Spend Matters welcomes a guest post from Brian Miller, VP of Services at Intesource.
The pressure is on for the restaurant industry. Food, energy, and healthcare costs are rising and the unstable economy is keeping consumers at home – making cost containment as important as ever. So how can restaurants alleviate the overwhelming pressure to cut costs? By examining their spend – both direct and indirect – and challenging suppliers to provide the lowest possible costs.
Many procurement pros are confident that they’re already receiving the best payment terms possible – but an e-sourcing strategy almost always provides surprising results. Below are three ways restaurants can optimize their procurement strategy, and ensure they’re getting the best value possible.
1. Challenge Strategic Suppliers
Many procurement pros are hesitant to adopt assertive sourcing strategies; if a supplier provides fair prices and makes deliveries on time, there’s no reason to risk damaging the relationship. But this line of thinking can cost restaurants millions, because a supplier’s true lowest price is almost always lower than what buyers expect. Data shows that leveraging e-sourcing technology can save buyers an average of 16 to 18 percent on categories across the organization.
A sourcing event doesn’t mean the end of an existing supplier relationship. In some cases, suppliers prefer sourcing auctions, as it gives them an opportunity to offer better terms and retain existing business. And they work - incumbent suppliers lower prices 55% of the time when challenged to do so, often decreasing prices as much as 15%.
2. Look for New Categories to Source
Restaurants can also cut costs by finding new categories to take out to bid. Health insurance, employee background checks, construction, and landscaping services are all fair game. Frequently reviewing these categories and taking them to bid ensures that restaurants create a competitive environment in which all of the qualified players in the market can vie for their business.
Sourcing facilities and maintenance services can present particularly strong savings. Data shows that sourcing categories such as snow removal, floor cleaning, or lawn care delivers considerable savings with nearly every event – often as much as 25 percent.
3. Make the Investment
Resource limitations can put a major handicap on e-sourcing efforts. According to Intesource’s ‘Sourcing Confidence Bubble’ report, 46% of sourcing executives cite a lack of internal resources as the top challenge to maximizing their sourcing strategy. Without adequate staffing resources to regularly execute sourcing events, a restaurant can struggle to run events frequently enough to know they’re consistently getting the best value.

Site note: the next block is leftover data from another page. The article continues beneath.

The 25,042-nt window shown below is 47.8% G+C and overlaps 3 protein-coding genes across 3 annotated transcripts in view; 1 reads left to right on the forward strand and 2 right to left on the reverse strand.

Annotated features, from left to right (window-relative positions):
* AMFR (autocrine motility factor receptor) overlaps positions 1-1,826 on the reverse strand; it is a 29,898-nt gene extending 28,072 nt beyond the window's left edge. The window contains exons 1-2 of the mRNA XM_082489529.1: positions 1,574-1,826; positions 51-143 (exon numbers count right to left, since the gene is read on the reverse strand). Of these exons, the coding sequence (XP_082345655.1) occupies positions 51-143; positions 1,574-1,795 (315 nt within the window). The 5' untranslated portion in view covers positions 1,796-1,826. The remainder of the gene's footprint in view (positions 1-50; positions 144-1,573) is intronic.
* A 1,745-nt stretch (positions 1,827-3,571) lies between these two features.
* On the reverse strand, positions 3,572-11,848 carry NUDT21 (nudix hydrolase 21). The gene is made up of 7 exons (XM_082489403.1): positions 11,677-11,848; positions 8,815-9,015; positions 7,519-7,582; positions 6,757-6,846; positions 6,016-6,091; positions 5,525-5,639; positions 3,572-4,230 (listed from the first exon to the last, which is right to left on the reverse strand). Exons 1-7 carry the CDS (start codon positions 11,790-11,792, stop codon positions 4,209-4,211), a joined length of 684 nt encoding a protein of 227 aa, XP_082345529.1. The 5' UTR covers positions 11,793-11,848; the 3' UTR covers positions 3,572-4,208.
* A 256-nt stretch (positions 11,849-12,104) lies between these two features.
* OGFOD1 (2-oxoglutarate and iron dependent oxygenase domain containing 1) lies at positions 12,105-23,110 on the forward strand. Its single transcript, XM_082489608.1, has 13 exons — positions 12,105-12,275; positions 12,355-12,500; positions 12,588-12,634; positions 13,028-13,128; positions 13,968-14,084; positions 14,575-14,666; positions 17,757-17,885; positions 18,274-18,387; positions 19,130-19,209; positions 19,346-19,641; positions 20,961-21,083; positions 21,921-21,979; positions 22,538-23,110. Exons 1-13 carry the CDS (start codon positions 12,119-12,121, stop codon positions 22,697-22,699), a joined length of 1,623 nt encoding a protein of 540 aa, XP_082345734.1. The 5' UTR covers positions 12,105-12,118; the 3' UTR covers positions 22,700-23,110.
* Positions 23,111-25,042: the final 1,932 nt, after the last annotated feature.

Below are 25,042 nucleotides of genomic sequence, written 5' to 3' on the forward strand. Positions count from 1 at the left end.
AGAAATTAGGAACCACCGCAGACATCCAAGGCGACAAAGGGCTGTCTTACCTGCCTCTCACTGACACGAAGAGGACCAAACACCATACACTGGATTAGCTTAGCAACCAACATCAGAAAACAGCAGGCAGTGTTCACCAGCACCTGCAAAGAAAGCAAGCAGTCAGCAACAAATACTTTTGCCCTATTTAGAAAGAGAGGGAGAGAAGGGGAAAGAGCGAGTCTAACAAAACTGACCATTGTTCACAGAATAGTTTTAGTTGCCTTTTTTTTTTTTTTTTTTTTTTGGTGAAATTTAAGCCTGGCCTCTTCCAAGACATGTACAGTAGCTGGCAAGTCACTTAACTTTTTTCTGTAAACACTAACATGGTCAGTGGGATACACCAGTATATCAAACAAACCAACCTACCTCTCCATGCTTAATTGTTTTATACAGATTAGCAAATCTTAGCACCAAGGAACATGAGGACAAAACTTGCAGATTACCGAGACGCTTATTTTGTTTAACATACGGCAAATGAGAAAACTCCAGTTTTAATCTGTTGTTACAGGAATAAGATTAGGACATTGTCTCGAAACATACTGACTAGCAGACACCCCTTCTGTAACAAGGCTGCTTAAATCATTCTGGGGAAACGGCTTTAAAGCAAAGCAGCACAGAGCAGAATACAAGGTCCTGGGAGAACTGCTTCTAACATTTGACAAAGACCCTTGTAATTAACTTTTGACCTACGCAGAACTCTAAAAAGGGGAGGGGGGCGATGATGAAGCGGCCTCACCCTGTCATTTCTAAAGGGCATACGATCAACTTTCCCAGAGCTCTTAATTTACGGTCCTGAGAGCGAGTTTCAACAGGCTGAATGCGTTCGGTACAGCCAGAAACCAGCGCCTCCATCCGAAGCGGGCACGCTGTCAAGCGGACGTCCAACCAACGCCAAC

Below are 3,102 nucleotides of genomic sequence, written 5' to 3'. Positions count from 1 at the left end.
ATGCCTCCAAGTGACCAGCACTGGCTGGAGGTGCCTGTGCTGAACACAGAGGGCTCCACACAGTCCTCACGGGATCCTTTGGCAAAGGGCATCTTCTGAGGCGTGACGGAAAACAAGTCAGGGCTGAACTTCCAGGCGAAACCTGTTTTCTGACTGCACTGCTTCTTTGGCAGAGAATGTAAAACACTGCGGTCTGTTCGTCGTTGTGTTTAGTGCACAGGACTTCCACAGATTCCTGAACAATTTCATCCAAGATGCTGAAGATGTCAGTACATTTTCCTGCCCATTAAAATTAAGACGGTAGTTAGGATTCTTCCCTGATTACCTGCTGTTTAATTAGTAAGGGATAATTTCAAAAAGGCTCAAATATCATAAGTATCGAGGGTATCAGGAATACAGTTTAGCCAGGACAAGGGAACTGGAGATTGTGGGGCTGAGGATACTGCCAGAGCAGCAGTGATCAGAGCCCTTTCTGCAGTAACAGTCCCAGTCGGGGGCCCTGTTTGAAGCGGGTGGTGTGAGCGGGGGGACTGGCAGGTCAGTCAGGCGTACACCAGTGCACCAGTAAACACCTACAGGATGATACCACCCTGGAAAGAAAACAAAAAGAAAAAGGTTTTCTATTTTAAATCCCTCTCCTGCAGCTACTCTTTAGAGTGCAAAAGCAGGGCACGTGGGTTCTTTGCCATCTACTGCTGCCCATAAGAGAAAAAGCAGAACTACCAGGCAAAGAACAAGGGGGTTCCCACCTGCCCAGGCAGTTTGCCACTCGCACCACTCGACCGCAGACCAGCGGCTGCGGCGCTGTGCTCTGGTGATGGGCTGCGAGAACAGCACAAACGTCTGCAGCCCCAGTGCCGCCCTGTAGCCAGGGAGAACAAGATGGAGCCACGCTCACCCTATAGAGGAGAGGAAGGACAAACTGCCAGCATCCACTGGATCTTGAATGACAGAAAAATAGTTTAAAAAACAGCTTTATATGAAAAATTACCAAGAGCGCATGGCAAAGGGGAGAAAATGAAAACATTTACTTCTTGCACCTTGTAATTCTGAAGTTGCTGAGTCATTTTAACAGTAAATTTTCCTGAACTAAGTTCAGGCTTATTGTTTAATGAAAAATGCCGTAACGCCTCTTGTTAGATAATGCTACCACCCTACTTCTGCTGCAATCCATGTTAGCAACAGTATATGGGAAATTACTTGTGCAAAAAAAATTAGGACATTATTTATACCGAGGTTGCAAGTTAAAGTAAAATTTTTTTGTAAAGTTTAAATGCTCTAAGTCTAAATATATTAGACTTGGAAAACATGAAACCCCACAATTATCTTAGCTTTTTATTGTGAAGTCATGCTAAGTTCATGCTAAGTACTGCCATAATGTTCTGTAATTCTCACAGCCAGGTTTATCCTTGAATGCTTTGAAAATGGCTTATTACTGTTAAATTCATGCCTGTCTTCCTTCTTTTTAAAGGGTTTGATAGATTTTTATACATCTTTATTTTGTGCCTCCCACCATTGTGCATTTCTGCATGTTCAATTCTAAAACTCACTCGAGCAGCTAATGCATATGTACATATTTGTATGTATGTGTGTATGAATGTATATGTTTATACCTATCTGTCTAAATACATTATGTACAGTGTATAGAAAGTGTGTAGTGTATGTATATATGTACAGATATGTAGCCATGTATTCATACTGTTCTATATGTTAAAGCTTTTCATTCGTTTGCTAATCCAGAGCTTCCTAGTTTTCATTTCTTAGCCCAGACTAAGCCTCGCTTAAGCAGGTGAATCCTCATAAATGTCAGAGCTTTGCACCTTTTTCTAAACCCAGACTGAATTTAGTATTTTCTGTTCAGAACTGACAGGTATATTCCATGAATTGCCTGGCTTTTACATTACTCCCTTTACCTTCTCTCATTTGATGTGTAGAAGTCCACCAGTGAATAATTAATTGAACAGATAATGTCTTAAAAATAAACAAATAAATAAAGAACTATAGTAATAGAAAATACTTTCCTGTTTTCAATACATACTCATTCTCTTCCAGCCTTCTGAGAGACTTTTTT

One way to circumvent resource issues is to partner with outside teams – especially to help with particularly complex categories, such as banking fees and insurance. In the end, the added investment almost always leads to a worthwhile return – regularly exceeding 15 times the investment.
Running events effectively is just as important as running them frequently. Restaurant procurement pros should provide as many details for the supplier as possible.
- What considerations beyond cost – such as dependability or customer service – are most valuable to you?
- Are local or eco-friendly products important to you?
- Do you have unique equipment, location, or other conditions that need to be accounted for?
By providing as many details on a restaurant’s needs as possible, procurement pros can expect a faster, easier, and ultimately more successful sourcing event.
The procurement team is a vitally important part of all organizations – but especially so in the restaurant industry, where the stakes are higher than ever. By allowing reputable vendors to compete for their business, restaurant procurement professionals can drive more favorable deals – and be confident that they’re getting the best possible value.